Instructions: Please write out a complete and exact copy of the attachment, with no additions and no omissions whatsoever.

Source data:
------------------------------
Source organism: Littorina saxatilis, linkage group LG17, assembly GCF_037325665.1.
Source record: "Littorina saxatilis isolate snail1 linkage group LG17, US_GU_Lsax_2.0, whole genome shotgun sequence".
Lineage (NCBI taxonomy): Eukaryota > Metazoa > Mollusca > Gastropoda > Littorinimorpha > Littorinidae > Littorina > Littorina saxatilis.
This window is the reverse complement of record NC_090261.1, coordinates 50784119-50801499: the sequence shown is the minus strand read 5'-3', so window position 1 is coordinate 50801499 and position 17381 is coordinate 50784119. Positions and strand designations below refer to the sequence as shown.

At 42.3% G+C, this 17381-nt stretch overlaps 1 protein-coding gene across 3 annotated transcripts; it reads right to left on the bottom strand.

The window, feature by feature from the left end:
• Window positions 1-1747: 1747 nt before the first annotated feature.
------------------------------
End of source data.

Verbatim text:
Source organism: Littorina saxatilis, linkage group LG17, assembly GCF_037325665.1.
Source record: "Littorina saxatilis isolate snail1 linkage group LG17, US_GU_Lsax_2.0, whole genome shotgun sequence".
Lineage (NCBI taxonomy): Eukaryota > Metazoa > Mollusca > Gastropoda > Littorinimorpha > Littorinidae > Littorina > Littorina saxatilis.
This window is the reverse complement of record NC_090261.1, coordinates 50784119-50801499: the sequence shown is the minus strand read 5'-3', so window position 1 is coordinate 50801499 and position 17381 is coordinate 50784119. Positions and strand designations below refer to the sequence as shown.

At 42.3% G+C, this 17381-nt stretch overlaps 1 protein-coding gene across 3 annotated transcripts; it reads right to left on the bottom strand.

The window, feature by feature from the left end:
• Window positions 1-1747: 1747 nt before the first annotated feature.